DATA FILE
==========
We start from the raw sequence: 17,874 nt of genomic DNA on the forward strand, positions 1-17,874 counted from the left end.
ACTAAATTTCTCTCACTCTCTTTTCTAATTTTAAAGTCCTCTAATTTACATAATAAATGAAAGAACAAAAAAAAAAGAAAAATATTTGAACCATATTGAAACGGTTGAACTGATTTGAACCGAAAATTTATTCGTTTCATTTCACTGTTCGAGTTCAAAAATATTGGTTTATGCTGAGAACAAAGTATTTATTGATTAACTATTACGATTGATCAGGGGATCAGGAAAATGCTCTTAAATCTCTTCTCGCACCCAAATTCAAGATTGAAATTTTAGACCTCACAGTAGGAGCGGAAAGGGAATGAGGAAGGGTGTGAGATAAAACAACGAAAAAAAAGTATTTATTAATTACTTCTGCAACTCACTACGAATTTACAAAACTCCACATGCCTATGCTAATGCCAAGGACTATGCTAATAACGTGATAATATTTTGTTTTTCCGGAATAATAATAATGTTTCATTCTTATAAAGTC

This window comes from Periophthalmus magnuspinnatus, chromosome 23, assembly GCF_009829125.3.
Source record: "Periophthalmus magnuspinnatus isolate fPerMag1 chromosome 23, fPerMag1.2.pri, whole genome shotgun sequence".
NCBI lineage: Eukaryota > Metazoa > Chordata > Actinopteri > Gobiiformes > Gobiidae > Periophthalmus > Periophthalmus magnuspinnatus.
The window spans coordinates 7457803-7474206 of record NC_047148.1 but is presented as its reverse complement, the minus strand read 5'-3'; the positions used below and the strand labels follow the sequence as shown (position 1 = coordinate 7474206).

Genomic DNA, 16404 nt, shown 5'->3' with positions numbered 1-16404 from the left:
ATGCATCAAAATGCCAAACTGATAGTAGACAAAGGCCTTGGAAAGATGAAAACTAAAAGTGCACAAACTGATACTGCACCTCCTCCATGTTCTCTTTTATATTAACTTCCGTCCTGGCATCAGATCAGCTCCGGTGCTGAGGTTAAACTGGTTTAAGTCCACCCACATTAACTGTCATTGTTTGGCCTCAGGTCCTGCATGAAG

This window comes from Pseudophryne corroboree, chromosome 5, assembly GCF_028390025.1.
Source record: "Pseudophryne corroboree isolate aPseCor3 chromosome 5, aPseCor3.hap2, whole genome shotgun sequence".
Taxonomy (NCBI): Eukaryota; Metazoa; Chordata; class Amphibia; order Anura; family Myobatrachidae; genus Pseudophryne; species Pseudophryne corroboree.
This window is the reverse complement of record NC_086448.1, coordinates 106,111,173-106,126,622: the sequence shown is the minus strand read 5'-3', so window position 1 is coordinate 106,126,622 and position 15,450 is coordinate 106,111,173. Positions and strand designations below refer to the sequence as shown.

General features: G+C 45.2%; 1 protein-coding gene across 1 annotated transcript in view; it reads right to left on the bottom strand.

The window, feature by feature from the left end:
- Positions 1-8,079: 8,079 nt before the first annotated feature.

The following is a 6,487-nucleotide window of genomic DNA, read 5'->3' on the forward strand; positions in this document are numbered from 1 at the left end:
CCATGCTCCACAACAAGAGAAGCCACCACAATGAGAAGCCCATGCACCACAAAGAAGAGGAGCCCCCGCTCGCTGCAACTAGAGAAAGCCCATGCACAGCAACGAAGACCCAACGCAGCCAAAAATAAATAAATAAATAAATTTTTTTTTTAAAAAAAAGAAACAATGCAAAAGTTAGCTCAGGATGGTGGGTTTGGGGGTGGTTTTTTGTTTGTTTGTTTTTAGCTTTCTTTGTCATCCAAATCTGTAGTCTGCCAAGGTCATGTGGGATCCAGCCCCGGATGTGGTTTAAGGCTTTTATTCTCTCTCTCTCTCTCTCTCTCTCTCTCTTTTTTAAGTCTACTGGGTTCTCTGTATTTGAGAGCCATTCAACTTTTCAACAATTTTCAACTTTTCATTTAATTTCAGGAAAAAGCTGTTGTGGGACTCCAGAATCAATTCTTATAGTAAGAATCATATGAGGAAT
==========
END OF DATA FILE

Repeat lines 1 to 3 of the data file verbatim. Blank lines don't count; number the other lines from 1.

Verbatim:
We start from the raw sequence: 17,874 nt of genomic DNA on the forward strand, positions 1-17,874 counted from the left end.
ACTAAATTTCTCTCACTCTCTTTTCTAATTTTAAAGTCCTCTAATTTACATAATAAATGAAAGAACAAAAAAAAAAGAAAAATATTTGAACCATATTGAAACGGTTGAACTGATTTGAACCGAAAATTTATTCGTTTCATTTCACTGTTCGAGTTCAAAAATATTGGTTTATGCTGAGAACAAAGTATTTATTGATTAACTATTACGATTGATCAGGGGATCAGGAAAATGCTCTTAAATCTCTTCTCGCACCCAAATTCAAGATTGAAATTTTAGACCTCACAGTAGGAGCGGAAAGGGAATGAGGAAGGGTGTGAGATAAAACAACGAAAAAAAAGTATTTATTAATTACTTCTGCAACTCACTACGAATTTACAAAACTCCACATGCCTATGCTAATGCCAAGGACTATGCTAATAACGTGATAATATTTTGTTTTTCCGGAATAATAATAATGTTTCATTCTTATAAAGTC

This window comes from Periophthalmus magnuspinnatus, chromosome 23, assembly GCF_009829125.3.